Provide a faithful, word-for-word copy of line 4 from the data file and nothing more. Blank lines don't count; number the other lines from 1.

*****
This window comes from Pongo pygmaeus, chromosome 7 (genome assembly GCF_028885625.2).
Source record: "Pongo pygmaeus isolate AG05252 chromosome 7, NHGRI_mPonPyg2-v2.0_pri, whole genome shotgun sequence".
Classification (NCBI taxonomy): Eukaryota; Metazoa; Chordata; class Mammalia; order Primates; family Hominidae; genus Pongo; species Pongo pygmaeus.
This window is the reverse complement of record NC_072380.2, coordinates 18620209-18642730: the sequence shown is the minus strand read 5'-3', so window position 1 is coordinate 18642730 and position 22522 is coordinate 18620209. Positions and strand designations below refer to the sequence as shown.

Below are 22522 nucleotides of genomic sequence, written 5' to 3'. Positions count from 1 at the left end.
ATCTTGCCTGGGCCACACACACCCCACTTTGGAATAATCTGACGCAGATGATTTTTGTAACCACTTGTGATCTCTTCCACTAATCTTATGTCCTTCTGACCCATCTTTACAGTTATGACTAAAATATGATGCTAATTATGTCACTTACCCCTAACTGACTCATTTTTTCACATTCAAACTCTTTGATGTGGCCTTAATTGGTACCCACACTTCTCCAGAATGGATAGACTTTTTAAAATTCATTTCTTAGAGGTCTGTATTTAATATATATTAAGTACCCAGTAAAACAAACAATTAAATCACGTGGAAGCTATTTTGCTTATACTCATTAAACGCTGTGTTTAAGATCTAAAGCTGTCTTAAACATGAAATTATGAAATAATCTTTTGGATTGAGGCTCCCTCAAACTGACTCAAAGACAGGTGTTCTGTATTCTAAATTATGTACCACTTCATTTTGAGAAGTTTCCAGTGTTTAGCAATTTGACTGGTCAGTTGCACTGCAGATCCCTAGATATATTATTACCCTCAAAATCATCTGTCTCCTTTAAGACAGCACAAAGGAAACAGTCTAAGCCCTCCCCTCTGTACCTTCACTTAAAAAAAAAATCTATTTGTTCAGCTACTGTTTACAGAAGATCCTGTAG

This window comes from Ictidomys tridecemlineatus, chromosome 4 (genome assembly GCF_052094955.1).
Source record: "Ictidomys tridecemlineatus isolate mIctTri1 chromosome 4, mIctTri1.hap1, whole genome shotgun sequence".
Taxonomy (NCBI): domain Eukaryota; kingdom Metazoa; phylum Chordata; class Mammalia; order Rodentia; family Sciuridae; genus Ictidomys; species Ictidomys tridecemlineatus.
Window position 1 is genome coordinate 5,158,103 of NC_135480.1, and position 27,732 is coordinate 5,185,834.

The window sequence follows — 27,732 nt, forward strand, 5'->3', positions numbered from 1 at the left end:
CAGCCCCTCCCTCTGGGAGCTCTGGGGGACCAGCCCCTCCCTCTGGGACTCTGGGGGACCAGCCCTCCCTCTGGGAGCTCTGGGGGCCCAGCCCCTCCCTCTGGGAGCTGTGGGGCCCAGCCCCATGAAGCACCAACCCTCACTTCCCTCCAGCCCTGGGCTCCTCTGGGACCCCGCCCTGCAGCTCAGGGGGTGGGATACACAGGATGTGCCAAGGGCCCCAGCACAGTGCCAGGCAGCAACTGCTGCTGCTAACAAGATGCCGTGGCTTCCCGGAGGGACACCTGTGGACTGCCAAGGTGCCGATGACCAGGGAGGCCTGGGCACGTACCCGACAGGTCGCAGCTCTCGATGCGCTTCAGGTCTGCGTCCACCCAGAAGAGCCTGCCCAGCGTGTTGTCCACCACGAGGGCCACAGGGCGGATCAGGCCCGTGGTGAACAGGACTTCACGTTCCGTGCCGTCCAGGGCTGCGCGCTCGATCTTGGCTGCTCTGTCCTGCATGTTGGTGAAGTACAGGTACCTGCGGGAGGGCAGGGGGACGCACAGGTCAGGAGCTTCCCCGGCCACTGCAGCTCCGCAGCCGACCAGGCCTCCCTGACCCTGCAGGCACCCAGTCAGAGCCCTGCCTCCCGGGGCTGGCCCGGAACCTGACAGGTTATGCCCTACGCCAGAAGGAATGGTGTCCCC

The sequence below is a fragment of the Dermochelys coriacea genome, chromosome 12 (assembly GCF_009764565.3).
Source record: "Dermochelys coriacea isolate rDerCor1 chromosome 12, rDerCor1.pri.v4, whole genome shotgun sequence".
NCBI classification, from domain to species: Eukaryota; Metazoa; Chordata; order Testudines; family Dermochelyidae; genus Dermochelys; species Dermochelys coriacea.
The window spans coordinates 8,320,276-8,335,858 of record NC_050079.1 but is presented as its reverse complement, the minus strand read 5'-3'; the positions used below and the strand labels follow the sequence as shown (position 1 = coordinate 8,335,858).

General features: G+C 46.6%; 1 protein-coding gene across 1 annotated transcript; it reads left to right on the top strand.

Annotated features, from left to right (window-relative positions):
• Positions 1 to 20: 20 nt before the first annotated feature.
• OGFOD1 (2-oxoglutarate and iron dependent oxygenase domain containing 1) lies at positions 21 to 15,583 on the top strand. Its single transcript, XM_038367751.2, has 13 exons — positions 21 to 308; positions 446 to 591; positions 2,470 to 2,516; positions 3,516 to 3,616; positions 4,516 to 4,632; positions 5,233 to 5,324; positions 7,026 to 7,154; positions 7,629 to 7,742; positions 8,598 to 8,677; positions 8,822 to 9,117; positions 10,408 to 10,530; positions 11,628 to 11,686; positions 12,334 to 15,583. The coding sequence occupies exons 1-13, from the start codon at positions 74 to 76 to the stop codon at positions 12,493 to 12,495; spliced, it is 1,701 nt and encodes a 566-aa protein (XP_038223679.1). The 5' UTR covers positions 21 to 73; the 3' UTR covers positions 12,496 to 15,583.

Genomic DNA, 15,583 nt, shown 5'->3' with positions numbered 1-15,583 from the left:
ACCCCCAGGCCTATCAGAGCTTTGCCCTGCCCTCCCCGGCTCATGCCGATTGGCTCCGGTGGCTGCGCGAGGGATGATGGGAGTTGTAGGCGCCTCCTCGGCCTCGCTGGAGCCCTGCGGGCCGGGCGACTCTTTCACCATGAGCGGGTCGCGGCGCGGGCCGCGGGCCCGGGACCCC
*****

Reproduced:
This window is the reverse complement of record NC_072380.2, coordinates 18620209-18642730: the sequence shown is the minus strand read 5'-3', so window position 1 is coordinate 18642730 and position 22522 is coordinate 18620209. Positions and strand designations below refer to the sequence as shown.